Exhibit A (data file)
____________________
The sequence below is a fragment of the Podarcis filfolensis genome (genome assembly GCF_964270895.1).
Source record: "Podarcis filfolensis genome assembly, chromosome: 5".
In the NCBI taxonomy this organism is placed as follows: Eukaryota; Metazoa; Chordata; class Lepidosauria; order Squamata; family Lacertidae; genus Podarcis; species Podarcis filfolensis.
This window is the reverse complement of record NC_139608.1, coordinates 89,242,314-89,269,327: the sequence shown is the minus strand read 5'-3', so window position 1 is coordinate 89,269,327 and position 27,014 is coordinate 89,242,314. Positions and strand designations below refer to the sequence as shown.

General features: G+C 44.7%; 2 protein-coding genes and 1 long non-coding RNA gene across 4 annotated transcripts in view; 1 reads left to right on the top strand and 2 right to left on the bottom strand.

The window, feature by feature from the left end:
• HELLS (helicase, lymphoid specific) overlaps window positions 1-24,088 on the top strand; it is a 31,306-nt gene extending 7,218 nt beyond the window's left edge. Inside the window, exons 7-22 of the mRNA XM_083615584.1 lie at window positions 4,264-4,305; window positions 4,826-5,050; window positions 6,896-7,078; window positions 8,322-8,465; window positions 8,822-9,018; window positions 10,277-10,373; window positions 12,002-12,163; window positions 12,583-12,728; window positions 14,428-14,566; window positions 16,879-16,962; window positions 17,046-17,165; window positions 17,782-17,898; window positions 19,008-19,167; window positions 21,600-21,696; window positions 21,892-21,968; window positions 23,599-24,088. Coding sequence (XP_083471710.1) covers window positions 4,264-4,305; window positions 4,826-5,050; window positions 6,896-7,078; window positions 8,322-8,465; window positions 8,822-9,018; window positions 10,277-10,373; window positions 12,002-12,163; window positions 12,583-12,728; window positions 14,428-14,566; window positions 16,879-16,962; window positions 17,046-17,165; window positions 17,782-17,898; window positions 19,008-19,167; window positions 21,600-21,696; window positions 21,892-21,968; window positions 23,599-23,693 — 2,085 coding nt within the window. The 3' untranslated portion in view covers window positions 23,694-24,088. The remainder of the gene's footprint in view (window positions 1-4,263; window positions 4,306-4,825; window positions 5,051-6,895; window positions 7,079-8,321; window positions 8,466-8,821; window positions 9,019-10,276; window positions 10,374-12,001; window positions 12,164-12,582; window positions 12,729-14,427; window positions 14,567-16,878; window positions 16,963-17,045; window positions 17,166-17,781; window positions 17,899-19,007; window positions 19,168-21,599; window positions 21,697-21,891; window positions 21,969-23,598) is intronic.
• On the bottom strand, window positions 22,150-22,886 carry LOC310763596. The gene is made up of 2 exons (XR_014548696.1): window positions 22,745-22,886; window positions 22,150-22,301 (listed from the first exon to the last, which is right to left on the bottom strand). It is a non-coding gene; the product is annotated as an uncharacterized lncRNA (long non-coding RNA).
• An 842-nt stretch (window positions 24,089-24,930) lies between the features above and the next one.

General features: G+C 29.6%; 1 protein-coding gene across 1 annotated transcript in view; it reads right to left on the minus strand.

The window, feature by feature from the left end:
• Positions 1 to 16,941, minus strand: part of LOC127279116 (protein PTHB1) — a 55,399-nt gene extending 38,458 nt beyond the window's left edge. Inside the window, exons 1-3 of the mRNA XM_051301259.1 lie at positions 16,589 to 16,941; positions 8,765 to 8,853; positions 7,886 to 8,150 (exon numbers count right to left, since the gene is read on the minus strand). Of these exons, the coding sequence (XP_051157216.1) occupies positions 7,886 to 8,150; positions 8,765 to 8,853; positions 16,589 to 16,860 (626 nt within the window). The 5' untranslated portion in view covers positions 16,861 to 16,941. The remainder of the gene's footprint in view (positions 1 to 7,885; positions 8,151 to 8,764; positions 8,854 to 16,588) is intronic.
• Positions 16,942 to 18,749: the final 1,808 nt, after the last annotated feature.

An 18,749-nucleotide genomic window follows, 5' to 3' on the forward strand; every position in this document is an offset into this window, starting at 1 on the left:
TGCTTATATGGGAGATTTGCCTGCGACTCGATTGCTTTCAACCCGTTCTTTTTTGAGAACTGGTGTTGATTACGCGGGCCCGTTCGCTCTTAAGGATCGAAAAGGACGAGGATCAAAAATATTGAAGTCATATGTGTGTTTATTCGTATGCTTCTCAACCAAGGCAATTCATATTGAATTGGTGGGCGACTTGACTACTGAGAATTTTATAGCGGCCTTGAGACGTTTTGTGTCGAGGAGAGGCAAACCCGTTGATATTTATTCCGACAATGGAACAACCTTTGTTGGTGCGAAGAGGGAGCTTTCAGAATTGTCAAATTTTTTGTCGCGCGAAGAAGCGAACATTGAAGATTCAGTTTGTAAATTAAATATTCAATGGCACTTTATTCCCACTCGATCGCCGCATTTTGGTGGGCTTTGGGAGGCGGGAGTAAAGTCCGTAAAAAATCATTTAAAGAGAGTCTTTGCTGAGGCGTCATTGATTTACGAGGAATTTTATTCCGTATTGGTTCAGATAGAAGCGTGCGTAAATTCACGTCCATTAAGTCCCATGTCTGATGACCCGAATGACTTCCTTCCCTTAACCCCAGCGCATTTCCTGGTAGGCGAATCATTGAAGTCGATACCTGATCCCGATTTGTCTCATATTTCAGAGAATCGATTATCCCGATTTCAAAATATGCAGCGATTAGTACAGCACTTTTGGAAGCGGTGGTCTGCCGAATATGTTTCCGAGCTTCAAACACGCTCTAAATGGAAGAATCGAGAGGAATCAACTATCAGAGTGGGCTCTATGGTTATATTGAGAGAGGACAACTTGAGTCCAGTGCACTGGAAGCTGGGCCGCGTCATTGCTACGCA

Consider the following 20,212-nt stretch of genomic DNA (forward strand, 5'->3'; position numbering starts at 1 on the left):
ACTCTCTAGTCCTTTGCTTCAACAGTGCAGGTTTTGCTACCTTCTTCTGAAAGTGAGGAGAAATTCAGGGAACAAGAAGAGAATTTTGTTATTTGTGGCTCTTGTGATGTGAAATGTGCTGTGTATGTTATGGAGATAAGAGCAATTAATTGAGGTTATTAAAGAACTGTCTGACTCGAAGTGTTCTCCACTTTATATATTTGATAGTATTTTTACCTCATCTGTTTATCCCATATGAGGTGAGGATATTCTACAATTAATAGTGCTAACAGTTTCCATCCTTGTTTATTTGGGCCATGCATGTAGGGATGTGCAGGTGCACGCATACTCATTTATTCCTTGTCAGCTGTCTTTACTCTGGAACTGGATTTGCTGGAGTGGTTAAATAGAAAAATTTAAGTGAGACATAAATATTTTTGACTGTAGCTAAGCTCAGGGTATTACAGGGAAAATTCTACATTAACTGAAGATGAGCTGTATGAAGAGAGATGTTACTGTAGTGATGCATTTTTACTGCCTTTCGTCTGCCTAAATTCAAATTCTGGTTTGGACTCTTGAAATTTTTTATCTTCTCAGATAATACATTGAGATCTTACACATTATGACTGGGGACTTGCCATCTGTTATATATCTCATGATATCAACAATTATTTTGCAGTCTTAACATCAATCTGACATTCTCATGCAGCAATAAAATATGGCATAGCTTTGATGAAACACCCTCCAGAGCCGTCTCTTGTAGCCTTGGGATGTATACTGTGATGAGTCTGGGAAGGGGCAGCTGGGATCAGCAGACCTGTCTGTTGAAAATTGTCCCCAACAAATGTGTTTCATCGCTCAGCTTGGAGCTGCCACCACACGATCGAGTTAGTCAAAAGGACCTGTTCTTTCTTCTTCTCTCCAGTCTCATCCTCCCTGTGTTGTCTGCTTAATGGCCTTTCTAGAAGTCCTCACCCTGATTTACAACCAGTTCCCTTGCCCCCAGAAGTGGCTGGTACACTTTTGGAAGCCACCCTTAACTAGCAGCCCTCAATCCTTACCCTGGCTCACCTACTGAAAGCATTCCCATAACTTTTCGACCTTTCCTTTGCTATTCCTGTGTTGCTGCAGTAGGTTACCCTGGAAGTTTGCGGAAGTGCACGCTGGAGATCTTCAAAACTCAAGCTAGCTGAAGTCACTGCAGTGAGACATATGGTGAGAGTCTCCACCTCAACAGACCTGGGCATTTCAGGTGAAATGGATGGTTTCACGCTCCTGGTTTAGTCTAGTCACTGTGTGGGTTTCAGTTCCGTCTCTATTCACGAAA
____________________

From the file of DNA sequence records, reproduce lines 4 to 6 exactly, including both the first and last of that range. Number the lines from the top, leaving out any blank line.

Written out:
This window is the reverse complement of record NC_139608.1, coordinates 89,242,314-89,269,327: the sequence shown is the minus strand read 5'-3', so window position 1 is coordinate 89,269,327 and position 27,014 is coordinate 89,242,314. Positions and strand designations below refer to the sequence as shown.

General features: G+C 44.7%; 2 protein-coding genes and 1 long non-coding RNA gene across 4 annotated transcripts in view; 1 reads left to right on the top strand and 2 right to left on the bottom strand.

The window, feature by feature from the left end: